This is where things get tricky. The latest version of OpenOCD has DAP support for ST-Link and a stlink-dap config file but the OpenOCD package provided by my package manager is sorely out of date and doesn’t have any of this. After following the steps provided by OpenOCD for compiling and packaging the latest version I was able to install the latest version and run this:

openocd -f interface/stlink-dap.cfg -f target/klx.cfg 

In another shell:

telnet localhost 4444
kinetis mdm mass_erase
program /path/to/bin verify reset 0

It goes without saying that you should have an untouched version of the original firmware saved before erasing the flash memory

This successfully unlocked the flash memory and programmed the device. I first confirmed that the patch was calling my new function using hardware breakpoints. I then confirmed that the patch was writing to register 0x73 on the sensor with an oscilloscope. Now that the flash memory is unlocked even probes that aren’t DAP compliant can write to the memory unhindered.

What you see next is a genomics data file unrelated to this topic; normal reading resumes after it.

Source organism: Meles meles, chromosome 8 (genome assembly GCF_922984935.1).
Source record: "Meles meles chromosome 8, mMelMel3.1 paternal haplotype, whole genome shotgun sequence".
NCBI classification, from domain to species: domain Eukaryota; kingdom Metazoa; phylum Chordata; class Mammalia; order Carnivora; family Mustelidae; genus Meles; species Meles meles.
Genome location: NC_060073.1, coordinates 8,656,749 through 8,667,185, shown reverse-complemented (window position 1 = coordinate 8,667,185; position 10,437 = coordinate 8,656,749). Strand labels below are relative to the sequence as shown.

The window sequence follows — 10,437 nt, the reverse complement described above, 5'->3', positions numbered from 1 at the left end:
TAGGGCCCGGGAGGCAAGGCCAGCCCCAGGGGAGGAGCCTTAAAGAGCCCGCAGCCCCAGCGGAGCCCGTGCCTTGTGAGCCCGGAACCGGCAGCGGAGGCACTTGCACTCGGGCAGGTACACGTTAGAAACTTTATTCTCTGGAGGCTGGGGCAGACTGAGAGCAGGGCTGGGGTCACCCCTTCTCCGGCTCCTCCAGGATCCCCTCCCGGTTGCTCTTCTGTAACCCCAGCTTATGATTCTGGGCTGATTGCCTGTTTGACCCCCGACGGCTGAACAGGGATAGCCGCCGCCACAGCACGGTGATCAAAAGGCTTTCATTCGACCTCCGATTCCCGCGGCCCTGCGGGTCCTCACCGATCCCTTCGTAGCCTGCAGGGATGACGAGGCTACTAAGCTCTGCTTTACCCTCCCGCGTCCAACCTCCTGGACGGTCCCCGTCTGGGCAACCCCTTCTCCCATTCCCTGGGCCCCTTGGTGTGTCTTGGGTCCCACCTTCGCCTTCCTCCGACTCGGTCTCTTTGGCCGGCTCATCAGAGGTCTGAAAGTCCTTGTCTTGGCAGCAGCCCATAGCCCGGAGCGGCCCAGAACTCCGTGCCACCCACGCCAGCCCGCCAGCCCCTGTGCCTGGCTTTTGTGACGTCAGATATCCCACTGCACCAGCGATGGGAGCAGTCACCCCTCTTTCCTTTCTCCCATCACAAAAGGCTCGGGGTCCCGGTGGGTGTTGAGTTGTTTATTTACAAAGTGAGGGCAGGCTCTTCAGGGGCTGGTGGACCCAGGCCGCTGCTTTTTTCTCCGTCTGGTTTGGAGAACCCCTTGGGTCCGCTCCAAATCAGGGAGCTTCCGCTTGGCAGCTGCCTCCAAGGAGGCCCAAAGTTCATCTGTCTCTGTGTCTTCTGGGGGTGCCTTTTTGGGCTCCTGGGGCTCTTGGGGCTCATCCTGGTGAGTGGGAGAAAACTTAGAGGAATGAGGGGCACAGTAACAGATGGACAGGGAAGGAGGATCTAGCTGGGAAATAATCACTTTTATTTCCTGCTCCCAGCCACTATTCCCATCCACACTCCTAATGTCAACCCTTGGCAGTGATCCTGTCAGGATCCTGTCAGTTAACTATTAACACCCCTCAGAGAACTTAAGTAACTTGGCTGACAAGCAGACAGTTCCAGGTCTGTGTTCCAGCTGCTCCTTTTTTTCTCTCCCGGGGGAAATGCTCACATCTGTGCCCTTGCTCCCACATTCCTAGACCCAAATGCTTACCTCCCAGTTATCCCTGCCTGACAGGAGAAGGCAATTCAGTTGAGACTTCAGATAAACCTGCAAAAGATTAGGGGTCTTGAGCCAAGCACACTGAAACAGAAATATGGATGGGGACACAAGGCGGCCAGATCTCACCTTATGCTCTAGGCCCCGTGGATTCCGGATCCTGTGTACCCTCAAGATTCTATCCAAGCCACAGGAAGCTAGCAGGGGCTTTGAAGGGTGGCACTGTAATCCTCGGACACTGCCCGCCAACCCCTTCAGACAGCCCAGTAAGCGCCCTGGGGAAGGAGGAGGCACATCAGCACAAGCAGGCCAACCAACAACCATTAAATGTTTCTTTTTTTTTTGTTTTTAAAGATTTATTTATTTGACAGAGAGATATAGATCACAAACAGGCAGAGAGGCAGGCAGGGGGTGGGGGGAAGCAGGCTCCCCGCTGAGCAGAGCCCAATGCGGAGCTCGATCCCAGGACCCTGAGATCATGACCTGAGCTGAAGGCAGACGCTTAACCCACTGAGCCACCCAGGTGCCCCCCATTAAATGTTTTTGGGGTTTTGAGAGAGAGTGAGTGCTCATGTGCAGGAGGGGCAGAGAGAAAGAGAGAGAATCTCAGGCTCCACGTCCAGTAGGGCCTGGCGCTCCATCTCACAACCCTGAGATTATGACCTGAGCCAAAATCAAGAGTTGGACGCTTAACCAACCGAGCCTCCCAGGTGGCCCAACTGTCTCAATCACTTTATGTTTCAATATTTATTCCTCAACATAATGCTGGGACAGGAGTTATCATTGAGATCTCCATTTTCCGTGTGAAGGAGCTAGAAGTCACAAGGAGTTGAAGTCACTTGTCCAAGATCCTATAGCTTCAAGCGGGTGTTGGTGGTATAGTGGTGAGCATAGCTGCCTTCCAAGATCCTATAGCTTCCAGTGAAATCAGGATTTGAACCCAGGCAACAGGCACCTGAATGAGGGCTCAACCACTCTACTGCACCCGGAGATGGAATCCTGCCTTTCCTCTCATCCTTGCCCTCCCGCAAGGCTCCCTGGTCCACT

It doesn’t work

Unfortunately this SPI write did not change the PWM frequency as observed with an oscilloscope. I tried writing a few other values to 0x73 to no avail. I thought that perhaps that register can only be written to when the sensor is in a particular state. A datasheet would be nice.

I reached out to Pixart to obtain the datasheet for the PAW 3389-MS but they said they can’t provide that because they are under an NDA with Microsoft. I decided to ask microsoft for the datasheet but they didn’t want to share it either. Fortunately, Pixart has been extremely cooperative and is willing to share the PMW 3389 datasheet with me if I sign an NDA. I will post an update if I make any further progress (while respecting any NDAs I sign, of course).

Special thanks to Shawn Anastasio for helping with the flash memory write issue and showing me Ghidra.

Update 1/13/2020

A Pixart representative told me that the PWM_Period_Cnt does not have anything to do with the IR LED PWM. I tried removing the 13 ohm resistor at the anode to see what would happen. The 4 kHz noise is gone but there is still audible noise at 8 kHz. If I hold down the sensor package it seems to get quieter. It doesn’t seem like I can investigate this any further so this will be my last update. If you have any insight into this issue feel free to contact me.